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Pages of Odyssey (Rapsodies 19 to 24)

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Odyssey (Rapsodies 19 to 24)   

nipple and fixed itself in his liver. He dropped his sword and fell
doubled up over his table. The cup and all the meats went over on to
the ground as he smote the earth with his forehead in the agonies of
death, and he kicked the stool with his feet until his eyes were
closed in darkness.
Then Amphinomus drew his sword and made straight at Ulysses to try
and get him away from the door; but Telemachus was too quick for
him, and struck him from behind; the spear caught him between the
shoulders and went right through his chest, so that he fell heavily to
the ground and struck the earth with his forehead. Then Telemachus
sprang away from him, leaving his spear still in the body, for he
feared that if he stayed to draw it out, some one of the Achaeans
might come up and hack at him with his sword, or knock him down, so he
set off at a run, and immediately was at his father's side. Then he
"Father, let me bring you a shield, two spears, and a brass helmet
for your temples. I will arm myself as well, and will bring other
armour for the swineherd and the stockman, for we had better be
"Run and fetch them," answered Ulysses, "while my arrows hold out,
or when I am alone they may get me away from the door."
Telemachus did as his father said, and went off to the store room
where the armour was kept. He chose four shields, eight spears, and
four brass helmets with horse-hair plumes. He brought them with all
speed to his father, and armed himself first, while the stockman and
the swineherd also put on their armour, and took their places near
Ulysses. Meanwhile Ulysses, as long as his arrows lasted, had been
shooting the suitors one by one, and they fell thick on one another:
when his arrows gave out, he set the bow to stand against the end wall
of the house by the door post, and hung a shield four hides thick
about his shoulders; on his comely head he set his helmet, well
wrought with a crest of horse-hair that nodded menacingly above it,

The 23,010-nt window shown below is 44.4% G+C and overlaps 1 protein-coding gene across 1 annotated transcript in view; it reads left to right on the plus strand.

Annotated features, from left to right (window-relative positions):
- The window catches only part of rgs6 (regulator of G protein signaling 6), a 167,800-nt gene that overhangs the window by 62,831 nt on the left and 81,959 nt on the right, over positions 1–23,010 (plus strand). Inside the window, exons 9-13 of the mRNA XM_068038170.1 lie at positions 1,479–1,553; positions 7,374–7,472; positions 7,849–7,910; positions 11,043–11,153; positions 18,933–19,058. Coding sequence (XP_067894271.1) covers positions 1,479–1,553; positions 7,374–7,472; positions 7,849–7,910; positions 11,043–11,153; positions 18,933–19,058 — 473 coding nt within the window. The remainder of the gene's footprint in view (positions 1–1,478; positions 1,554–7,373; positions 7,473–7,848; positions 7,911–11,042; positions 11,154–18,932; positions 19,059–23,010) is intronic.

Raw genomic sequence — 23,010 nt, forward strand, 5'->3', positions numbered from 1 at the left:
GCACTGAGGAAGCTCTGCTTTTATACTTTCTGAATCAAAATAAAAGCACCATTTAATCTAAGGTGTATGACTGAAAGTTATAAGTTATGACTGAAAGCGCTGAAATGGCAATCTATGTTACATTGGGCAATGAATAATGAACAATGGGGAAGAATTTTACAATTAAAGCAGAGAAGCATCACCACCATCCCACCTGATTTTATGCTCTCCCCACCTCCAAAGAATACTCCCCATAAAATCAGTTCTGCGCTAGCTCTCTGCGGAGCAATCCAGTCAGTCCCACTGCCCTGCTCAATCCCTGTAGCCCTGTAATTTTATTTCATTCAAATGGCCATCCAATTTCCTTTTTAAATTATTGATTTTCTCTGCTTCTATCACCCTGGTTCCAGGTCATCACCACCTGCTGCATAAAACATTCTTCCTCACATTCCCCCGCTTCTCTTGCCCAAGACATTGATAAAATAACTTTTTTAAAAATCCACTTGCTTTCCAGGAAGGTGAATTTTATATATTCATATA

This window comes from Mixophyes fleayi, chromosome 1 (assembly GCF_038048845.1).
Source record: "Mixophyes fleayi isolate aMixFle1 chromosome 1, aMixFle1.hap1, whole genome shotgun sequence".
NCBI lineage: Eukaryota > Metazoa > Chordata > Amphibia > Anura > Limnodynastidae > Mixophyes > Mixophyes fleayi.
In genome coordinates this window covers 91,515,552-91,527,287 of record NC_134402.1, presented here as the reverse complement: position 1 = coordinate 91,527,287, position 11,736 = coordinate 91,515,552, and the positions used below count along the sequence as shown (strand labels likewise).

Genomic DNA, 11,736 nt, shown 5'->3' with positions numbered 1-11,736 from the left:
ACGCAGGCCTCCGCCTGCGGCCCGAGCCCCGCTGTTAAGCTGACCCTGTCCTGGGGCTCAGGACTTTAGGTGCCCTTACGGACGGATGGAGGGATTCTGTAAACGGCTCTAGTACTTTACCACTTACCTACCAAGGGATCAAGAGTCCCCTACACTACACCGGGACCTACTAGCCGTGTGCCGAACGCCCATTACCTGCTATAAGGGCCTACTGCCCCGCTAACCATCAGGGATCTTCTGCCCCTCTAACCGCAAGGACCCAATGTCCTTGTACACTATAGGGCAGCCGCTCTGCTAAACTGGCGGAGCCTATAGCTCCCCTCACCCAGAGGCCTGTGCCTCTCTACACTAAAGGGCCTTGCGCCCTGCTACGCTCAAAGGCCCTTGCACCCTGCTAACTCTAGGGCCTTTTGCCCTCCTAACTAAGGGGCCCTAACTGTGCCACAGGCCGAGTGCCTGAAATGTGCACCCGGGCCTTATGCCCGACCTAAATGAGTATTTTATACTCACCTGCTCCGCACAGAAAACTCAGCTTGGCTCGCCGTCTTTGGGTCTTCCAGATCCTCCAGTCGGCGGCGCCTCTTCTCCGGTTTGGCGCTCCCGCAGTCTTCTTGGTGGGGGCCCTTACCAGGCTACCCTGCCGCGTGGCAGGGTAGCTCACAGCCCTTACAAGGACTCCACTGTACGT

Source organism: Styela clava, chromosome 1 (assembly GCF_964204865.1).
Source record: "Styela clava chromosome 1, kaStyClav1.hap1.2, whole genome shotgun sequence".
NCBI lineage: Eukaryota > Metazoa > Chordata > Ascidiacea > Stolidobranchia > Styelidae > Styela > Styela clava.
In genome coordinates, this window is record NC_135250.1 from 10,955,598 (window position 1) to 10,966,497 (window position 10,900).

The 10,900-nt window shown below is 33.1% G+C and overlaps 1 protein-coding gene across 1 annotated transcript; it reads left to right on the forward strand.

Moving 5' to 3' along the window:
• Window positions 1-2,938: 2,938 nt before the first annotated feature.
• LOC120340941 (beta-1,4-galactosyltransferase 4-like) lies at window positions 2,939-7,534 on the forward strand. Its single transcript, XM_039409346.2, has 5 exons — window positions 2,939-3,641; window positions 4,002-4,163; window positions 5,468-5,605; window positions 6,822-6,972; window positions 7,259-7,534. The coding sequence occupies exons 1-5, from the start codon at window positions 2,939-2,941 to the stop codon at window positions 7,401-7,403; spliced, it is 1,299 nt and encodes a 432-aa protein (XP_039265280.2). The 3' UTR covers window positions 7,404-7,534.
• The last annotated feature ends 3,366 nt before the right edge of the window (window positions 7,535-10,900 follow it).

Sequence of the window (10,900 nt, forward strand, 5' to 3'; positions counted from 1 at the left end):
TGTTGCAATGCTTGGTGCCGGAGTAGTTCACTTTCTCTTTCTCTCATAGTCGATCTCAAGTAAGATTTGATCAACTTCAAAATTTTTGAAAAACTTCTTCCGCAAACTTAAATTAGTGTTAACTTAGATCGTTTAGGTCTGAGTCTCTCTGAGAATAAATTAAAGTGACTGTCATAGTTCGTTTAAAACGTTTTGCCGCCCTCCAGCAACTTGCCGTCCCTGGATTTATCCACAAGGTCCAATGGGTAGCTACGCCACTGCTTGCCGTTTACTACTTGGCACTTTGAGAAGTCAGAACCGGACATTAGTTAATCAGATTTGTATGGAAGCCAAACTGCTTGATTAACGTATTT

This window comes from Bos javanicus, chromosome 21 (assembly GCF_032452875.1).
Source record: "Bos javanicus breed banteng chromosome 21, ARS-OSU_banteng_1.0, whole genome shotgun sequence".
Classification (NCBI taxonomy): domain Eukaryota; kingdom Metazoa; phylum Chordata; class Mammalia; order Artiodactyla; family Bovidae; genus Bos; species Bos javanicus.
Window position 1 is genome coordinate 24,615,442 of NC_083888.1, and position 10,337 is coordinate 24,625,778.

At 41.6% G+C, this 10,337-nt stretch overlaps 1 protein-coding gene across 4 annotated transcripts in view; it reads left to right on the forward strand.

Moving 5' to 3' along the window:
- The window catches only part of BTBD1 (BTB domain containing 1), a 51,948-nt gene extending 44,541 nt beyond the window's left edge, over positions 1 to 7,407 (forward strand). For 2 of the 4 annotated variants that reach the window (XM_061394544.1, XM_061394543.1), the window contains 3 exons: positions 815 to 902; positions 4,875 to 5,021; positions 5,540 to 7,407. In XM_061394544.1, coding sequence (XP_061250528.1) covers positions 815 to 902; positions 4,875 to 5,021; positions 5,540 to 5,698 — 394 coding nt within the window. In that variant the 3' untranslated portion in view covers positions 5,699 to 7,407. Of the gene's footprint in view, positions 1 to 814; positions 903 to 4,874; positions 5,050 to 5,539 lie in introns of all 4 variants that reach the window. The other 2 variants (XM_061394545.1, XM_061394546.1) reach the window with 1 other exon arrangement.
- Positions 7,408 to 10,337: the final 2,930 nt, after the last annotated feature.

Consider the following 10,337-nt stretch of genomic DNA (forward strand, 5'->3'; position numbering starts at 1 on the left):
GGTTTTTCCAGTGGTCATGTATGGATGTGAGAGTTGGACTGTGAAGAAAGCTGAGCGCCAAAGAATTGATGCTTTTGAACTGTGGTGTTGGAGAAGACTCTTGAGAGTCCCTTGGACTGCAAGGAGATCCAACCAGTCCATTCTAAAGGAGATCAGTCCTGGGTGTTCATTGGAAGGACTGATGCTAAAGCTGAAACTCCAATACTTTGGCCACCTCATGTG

and he grasped two redoubtable bronze-shod spears.
Now there was a trap door on the wall, while at one end of the
pavement there was an exit leading to a narrow passage, and this
exit was closed by a well-made door. Ulysses told Philoetius to
stand by this door and guard it, for only one person could attack it
at a time. But Agelaus shouted out, "Cannot some one go up to the trap
door and tell the people what is going on? Help would come at once,
and we should soon make an end of this man and his shooting."
"This may not be, Agelaus," answered Melanthius, "the mouth of the
narrow passage is dangerously near the entrance to the outer court.
One brave man could prevent any number from getting in. But I know
what I will do, I will bring you arms from the store room, for I am
sure it is there that Ulysses and his son have put them."
On this the goatherd Melanthius went by back passages to the store
room of Ulysses, house. There he chose twelve shields, with as many
helmets and spears, and brought them back as fast as he could to
give them to the suitors. Ulysses' heart began to fail him when he saw
the suitors putting on their armour and brandishing their spears. He
saw the greatness of the danger, and said to Telemachus, "Some one
of the women inside is helping the suitors against us, or it may be
Telemachus answered, "The fault, father, is mine, and mine only; I
left the store room door open, and they have kept a sharper look out
than I have. Go, Eumaeus, put the door to, and see whether it is one
of the women who is doing this, or whether, as I suspect, it is
Melanthius the son of Dolius."
Thus did they converse. Meanwhile Melanthius was again going to
the store room to fetch more armour, but the swineherd saw him and
said to Ulysses who was beside him, "Ulysses, noble son of Laertes, it
is that scoundrel Melanthius, just as we suspected, who is going to
the store room. Say, shall I kill him, if I can get the better of him,
or shall I bring him here that you may take your own revenge for all

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